O C F I T B L O G Legal Nebraska Municipalities May Not Ban Guns from Public Parks, Trails, and Sidewalks

Nebraska Municipalities May Not Ban Guns from Public Parks, Trails, and Sidewalks

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From Nebraska Attorney General’s Opinion no. 23-009, released Dec. 15, 2023 but just posted on Westlaw:

Municipalities lack authority to regulate the possession of firearms and certain weapons in quintessential public spaces, such as parks, trails, and sidewalks. A statute enacted in 2023, L.B. 77, deprives municipalities of regulatory authority over the possession of firearms or other weapons. And municipalities cannot use their common law proprietary authority to evade this regulatory restriction. Additionally, a blanket ban on firearms possession in such spaces would infringe constitutional rights under the Second Amendment and the Nebraska Constitution.

This year, the Legislature passed L.B. 77, which, after becoming law, significantly changes the way the possession, carriage, and sale of firearms and other weapons are regulated in Nebraska. Relevant here, L.B. 77 declared the regulation of the “ownership, possession, storage, transportation, sale, and transfer” of weaponry to be a “matter of statewide concern” and stripped municipalities of nearly all regulatory authority in that space. In the wake of L.B. 77’s passage, several Nebraska municipalities [including Omaha and Lincoln] have issued executive orders that purport to restrict or ban the possession of weaponry on property the municipality owns or controls. These orders include public buildings (such as courthouses), and in some cases expand beyond buildings to include quintessential public places that are usually held open to the public at large, such as parks, trails, and sidewalks.

You have asked whether existing law “prevent[s] Nebraska municipalities from regulating the possession of firearms and other weapons in public spaces, e.g., public parks, trails, and sidewalks.” It does. You have also asked whether additional legislation would be necessary to prevent municipalities from regulating weapon possession in these places. None is needed. Municipal action— regardless of the form it takes (enacted ordinance, executive order, informal policy, etc.)—that restricts or bans the possession of weaponry in quintessential public spaces, like those public places identified in your opinion request (parks, trails, sidewalks, and the like), violates at least two rules of law.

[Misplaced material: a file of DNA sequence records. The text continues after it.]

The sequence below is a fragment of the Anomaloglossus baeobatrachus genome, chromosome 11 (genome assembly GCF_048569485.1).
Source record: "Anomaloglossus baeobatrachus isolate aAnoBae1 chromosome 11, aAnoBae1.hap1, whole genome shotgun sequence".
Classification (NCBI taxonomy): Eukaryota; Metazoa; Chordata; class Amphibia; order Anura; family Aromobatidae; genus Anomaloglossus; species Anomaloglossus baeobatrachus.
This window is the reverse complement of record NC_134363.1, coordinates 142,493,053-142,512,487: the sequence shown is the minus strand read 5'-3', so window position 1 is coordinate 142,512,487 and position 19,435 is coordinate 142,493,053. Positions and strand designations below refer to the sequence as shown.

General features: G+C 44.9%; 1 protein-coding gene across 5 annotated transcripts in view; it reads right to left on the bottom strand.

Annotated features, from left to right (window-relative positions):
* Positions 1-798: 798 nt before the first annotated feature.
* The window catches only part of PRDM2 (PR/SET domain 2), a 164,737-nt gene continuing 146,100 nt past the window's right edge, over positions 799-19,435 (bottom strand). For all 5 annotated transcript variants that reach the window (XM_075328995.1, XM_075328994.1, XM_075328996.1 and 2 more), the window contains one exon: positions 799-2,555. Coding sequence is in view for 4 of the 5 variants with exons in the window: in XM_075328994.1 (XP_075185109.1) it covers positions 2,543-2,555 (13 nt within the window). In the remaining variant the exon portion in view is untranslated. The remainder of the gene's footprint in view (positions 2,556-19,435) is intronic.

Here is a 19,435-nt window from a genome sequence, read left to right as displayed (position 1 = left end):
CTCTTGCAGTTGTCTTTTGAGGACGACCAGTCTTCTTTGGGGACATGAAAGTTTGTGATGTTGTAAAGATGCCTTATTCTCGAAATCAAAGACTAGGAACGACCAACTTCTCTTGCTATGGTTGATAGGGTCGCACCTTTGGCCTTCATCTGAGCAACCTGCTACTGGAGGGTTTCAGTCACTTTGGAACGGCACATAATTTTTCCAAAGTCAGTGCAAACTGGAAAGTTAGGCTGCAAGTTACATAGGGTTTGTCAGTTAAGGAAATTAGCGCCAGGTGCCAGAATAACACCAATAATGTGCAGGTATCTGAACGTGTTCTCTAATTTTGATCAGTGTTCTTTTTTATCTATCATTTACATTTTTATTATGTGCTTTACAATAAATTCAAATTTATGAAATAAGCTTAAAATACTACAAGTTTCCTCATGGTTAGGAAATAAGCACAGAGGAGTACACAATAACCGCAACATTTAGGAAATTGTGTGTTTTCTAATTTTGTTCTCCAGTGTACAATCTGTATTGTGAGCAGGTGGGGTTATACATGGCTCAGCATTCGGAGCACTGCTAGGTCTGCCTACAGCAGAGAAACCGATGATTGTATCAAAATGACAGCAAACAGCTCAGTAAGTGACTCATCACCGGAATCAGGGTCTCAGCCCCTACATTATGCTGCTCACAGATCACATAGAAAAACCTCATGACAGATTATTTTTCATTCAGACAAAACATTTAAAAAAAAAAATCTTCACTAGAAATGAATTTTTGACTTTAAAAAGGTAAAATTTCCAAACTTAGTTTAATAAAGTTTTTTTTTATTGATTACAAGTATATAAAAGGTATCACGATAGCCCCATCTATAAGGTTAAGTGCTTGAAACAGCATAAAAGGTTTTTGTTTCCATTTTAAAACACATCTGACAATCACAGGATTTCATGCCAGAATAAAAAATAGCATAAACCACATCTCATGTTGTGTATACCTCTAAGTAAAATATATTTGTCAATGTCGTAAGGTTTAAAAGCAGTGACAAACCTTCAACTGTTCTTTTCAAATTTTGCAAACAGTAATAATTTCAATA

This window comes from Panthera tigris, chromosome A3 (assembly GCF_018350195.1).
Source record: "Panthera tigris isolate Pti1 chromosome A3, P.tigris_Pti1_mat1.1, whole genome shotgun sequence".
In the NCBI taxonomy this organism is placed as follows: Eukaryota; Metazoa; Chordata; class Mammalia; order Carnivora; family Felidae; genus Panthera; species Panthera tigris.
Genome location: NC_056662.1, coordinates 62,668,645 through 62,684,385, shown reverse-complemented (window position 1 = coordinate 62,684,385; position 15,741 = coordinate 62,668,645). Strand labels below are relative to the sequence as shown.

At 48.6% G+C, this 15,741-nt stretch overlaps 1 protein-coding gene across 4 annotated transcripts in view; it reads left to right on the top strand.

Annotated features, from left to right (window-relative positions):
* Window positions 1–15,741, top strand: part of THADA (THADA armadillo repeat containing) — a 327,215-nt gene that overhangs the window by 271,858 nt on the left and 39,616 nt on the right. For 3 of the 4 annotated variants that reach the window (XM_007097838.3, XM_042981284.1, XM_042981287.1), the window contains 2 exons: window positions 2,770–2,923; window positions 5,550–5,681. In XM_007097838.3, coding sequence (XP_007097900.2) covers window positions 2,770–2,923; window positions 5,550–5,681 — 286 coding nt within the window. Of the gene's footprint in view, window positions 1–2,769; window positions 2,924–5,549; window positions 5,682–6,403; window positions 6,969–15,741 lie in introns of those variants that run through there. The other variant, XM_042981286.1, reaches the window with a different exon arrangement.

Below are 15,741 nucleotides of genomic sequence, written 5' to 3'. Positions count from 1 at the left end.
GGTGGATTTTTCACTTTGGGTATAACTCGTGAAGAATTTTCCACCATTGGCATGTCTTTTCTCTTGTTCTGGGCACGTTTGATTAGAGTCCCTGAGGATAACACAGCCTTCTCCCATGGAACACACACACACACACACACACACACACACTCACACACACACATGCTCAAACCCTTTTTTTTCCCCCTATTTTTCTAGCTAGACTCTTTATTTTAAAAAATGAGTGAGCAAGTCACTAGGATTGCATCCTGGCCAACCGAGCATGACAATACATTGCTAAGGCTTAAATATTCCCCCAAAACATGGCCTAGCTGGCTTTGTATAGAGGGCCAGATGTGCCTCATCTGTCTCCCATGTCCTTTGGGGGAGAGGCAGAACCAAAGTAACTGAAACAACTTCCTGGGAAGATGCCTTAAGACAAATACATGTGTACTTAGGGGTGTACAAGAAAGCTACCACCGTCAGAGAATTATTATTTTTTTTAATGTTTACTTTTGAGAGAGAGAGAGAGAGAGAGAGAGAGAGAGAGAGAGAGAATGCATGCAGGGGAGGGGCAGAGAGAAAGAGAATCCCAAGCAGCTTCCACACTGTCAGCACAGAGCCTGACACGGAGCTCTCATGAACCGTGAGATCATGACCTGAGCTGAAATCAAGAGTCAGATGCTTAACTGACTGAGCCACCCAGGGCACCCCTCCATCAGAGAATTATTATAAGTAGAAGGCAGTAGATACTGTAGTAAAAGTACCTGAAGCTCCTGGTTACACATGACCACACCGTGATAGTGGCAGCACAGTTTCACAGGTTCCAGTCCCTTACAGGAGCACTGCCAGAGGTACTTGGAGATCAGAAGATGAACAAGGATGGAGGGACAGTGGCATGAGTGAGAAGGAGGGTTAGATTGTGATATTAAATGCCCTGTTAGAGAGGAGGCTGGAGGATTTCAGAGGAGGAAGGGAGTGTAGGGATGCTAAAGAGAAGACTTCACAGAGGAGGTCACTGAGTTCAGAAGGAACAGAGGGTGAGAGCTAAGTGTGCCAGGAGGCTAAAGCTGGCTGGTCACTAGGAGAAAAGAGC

First, L.B. 77 forbids municipalities from “regulat[ing] the … possession [[and] transportation … of firearm or other weapons, except as expressly provided by state law.” The public spaces identified in your request are not public buildings or like areas where municipal corporations can properly exercise significant common law “”proprietary’ authority; as such, restrictions on weapon possession in places such as parks, trails, and sidewalks necessarily are regulatory in nature. No matter the form of the restriction nor the way in which it is described, these prohibitions are in conflict with L.B. 77.

Second, there is an individual constitutional right to bear arms in public secured by the constitutions of the United States and the State of Nebraska. Thus, even if a municipality possessed and could properly exercise proprietary authority over quintessential public spaces such as parks, trails, and sidewalks, a total ban or significant restriction on the possession of weaponry would violate those constitutionally protected rights.